If this device is intended for use by non-technicians as an unsupervised exhibit, all exposed bare terminations like the capacitor must be made finger safe by covering with shields. The switch and fuse mentioned above are necessary. Finally, the enamel on the coils only provides a single layer of insulation. For safety, a second layer such as an insulating wrapping, Plexiglas box, or other means is called for. Replace all wooden components with Plexiglas for superior fire safety in an unsupervised exhibit.

    The rotor must be made of a ferromagnetic material like a steel vegetable can, fruitcake can, etc. A too long vegetable can may be cut in half. The illustration for the previous small induction motor shows rotor dimpled bearing and pivot details. The rotor may be smaller than the coil forms as in the case of a cut down the vegetable can. It can even be as small as the can lid rotor used with the previous small motor. It is also possible to drive a rotor larger than the coils, which is the case with the fruitcake can. Locate and mark the center of the rotor. The center needs to be dimpled. Select an eighth-inch diameter (a few mm) nail (a) and file or grind the point round. Use this and a block of wood to dimple the rotor as shown in the previous small motor A fairly long can balances better than a flat rotor due to the lower center of gravity. The tip of a ballpoint pen works well as a pivot for larger rotors. Mount the pivot to a movable wooden pedestal.

    Double check the wiring. Check that any bare wire has been insulated. The circuit may be powered-up without the rotor. Excessive heating in L2 indicates that more turns are required. Excessive heat in L1 calls for a reduction in the capacitance of C1. No heat at all indicates an open circuit to the affected coil.

    Place the rotor atop the pivot and move it between both energized coils. It should spin. The closer it is, the faster it should spin. Both coils should be warm, indicating power. Try different size and style rotors. Try a small rotor on the opposite side of the coils compared to the illustration.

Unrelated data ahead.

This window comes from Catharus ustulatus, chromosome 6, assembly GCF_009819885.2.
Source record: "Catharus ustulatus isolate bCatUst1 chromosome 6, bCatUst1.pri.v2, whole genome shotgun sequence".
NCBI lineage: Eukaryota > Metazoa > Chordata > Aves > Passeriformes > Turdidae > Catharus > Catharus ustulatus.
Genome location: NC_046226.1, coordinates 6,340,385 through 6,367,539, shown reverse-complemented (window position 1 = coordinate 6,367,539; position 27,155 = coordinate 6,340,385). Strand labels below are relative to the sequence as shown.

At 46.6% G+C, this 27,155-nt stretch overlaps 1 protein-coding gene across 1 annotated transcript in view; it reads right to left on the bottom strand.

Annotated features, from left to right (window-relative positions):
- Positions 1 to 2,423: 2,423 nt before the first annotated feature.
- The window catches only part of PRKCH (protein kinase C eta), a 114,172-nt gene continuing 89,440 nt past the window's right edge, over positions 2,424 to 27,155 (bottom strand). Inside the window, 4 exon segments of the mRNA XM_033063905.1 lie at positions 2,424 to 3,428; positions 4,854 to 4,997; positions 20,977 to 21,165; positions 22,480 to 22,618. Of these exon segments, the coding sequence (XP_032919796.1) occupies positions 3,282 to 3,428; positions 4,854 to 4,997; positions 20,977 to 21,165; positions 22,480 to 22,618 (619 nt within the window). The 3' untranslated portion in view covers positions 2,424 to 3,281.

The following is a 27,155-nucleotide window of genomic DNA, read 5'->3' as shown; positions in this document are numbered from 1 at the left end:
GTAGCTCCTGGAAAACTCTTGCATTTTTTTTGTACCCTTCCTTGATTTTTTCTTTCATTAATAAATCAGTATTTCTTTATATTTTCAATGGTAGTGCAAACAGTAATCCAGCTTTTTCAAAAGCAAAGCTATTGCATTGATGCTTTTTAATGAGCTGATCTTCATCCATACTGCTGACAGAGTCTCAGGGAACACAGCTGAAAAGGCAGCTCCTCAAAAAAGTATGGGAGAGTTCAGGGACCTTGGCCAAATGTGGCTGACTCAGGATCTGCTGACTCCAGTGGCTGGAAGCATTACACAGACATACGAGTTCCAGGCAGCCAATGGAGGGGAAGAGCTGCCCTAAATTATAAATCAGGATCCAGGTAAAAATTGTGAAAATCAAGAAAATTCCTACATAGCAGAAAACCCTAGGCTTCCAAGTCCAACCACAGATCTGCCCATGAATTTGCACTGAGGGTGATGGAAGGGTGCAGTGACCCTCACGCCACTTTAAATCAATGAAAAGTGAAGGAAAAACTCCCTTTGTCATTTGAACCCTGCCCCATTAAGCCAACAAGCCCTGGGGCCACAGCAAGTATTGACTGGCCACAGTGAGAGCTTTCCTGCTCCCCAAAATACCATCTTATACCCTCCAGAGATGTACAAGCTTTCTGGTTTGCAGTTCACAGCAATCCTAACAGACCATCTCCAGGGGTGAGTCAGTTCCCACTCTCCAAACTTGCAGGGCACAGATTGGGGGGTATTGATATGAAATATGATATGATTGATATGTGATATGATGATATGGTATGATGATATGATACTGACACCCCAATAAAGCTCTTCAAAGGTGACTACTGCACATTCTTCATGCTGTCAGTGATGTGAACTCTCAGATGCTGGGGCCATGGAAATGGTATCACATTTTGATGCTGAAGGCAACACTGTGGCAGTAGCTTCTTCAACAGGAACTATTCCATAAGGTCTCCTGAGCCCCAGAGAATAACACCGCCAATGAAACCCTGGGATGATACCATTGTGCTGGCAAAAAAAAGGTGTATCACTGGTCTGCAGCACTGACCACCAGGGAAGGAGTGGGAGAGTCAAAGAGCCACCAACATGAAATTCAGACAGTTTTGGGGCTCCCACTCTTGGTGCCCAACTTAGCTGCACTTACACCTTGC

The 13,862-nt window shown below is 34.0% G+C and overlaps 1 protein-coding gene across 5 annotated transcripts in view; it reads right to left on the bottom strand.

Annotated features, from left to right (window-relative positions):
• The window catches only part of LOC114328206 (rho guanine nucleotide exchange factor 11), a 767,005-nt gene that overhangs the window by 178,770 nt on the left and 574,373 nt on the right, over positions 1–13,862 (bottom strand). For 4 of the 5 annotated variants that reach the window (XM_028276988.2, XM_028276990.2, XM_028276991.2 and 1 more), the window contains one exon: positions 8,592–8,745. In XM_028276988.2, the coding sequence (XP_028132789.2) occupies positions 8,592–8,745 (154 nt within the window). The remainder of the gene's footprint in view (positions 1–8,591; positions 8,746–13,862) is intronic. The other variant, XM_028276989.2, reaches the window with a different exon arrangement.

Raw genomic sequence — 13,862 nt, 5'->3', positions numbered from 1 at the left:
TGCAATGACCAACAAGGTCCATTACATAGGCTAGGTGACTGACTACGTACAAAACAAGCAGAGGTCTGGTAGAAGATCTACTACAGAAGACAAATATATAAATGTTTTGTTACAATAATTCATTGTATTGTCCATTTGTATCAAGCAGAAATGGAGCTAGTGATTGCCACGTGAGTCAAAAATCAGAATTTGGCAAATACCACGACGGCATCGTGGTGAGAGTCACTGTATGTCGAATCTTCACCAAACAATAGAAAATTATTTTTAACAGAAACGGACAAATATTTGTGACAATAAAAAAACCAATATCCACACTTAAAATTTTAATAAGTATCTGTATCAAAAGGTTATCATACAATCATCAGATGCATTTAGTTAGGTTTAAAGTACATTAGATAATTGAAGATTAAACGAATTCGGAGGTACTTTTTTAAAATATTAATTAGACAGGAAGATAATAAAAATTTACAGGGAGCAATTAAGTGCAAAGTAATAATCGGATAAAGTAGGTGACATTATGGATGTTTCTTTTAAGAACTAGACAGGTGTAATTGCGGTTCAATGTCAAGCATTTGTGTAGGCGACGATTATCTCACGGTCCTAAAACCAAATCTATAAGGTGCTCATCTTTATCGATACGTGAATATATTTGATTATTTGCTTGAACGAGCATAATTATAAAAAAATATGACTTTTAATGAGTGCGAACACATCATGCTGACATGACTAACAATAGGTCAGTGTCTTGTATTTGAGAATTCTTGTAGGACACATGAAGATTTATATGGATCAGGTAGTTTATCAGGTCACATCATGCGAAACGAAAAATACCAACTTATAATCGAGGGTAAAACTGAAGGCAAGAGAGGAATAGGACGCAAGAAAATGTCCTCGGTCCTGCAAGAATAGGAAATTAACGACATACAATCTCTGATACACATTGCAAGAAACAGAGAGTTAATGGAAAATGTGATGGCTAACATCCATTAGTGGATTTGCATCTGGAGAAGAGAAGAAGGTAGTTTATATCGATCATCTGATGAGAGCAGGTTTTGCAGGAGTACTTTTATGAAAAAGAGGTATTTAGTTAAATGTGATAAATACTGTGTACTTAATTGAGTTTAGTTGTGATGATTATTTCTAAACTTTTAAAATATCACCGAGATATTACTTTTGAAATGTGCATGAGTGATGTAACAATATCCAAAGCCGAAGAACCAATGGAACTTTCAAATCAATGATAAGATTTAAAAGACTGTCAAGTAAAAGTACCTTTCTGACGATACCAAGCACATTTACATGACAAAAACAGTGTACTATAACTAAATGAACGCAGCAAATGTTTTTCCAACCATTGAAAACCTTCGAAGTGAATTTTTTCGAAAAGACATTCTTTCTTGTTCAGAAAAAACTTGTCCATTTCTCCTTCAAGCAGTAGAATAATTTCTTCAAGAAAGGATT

Three models of this motor have been built using #33 AWG magnet wire because a large spool was on hand. AWG #32 magnet wire is probably easier to get. It should work. Although the current will be higher due to the lower resistance of the larger diameter #32 wire. If a 3.3µF capacitor is not available, use something close as long as it has an adequate voltage rating. A discarded AC motor run capacitor (bathtub shaped) was used by the author. Do no use a motor start capacitor (black cylinder). These are only usable for a few seconds of motor starting and may explode if used longer than that.

    Try this: It is possible to simultaneously spin more than one rotor. For example, in addition to the main rotor inside the right angle formed by the coils, place a second smaller rotor (can or bottle lid) near the pair of coils outside the right angle at the vertex.

    It is possible to reverse the direction of rotation by reversing one of the coils. If the coils are mounted to movable pallets, rotate one coil 180o. Another method, especially useful with fixed coils, is to wire one of the coils to a DPDT polarity reversing switch. For example, disconnect L2 and wire it to the wipers (center contacts) of the DPDT switch. The top contacts go to the 120 Vac. The top contacts also go to the bottom contacts in an X-crossover pattern.